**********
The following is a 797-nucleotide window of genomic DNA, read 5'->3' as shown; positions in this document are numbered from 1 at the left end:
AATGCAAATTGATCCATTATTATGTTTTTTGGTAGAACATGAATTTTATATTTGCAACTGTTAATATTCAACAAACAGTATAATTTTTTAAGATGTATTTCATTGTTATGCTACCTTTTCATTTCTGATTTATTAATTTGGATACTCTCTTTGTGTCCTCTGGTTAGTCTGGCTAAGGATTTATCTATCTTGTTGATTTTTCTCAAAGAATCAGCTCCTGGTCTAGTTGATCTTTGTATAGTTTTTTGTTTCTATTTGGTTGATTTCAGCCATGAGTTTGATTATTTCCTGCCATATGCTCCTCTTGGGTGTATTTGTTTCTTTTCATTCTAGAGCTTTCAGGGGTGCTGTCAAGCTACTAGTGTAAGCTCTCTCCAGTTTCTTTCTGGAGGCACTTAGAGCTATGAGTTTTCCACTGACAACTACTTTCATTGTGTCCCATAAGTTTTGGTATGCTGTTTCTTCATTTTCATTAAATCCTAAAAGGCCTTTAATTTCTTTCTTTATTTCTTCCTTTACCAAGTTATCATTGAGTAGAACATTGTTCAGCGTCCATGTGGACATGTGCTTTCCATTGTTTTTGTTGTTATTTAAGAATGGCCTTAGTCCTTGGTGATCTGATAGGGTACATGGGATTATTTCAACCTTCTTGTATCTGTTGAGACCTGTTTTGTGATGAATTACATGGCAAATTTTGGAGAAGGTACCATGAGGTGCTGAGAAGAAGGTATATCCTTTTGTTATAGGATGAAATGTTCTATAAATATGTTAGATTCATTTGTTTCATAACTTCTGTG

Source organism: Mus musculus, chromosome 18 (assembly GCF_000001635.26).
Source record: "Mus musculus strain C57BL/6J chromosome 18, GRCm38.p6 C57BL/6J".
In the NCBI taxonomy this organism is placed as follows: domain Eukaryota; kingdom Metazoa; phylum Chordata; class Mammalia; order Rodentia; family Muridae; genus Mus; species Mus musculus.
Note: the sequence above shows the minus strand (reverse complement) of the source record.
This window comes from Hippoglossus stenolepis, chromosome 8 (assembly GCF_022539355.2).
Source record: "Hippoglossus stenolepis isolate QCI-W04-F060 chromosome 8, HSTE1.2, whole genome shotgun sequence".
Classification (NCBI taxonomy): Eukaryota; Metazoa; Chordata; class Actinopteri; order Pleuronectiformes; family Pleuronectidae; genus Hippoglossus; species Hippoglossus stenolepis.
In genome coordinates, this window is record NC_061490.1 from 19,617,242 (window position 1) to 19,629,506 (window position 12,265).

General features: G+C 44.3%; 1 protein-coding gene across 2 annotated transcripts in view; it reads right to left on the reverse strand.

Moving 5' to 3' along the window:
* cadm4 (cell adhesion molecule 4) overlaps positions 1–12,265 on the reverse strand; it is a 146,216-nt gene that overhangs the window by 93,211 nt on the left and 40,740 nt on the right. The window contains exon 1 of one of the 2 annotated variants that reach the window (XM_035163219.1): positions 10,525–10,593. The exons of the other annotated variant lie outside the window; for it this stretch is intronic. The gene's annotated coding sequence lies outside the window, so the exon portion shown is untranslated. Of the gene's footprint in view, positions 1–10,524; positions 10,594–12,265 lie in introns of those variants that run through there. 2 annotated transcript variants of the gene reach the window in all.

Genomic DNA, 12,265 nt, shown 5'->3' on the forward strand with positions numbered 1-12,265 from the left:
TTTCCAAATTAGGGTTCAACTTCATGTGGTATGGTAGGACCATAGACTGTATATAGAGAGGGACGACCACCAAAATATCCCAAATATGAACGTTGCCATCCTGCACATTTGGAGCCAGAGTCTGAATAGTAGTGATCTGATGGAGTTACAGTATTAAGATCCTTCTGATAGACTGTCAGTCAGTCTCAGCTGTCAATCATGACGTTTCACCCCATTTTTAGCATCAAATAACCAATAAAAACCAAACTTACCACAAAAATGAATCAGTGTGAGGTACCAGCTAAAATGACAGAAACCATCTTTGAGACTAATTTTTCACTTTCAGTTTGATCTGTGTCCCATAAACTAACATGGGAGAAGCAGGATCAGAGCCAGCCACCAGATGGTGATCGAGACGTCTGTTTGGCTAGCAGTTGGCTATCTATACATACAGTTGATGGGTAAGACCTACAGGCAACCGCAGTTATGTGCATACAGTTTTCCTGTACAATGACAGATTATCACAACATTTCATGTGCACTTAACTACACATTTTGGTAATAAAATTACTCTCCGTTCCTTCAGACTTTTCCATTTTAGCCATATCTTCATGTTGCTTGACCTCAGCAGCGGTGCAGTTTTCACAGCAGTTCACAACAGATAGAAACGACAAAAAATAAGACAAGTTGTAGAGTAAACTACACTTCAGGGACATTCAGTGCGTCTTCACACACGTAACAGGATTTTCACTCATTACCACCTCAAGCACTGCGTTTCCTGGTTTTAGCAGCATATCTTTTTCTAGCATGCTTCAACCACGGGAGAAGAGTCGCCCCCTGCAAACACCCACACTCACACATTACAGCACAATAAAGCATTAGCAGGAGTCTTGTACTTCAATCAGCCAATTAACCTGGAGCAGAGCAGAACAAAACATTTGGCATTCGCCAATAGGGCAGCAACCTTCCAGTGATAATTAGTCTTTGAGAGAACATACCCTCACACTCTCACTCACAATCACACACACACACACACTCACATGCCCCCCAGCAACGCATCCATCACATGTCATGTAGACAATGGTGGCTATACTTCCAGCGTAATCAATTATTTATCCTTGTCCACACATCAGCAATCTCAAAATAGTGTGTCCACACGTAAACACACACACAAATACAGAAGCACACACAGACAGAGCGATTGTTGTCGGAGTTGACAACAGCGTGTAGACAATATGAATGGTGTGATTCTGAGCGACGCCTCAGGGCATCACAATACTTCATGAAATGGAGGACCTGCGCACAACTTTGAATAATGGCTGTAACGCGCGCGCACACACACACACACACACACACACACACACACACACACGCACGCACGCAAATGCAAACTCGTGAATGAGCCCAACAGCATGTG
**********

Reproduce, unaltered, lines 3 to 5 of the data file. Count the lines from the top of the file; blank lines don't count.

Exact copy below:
Source organism: Mus musculus, chromosome 18 (assembly GCF_000001635.26).
Source record: "Mus musculus strain C57BL/6J chromosome 18, GRCm38.p6 C57BL/6J".
In the NCBI taxonomy this organism is placed as follows: domain Eukaryota; kingdom Metazoa; phylum Chordata; class Mammalia; order Rodentia; family Muridae; genus Mus; species Mus musculus.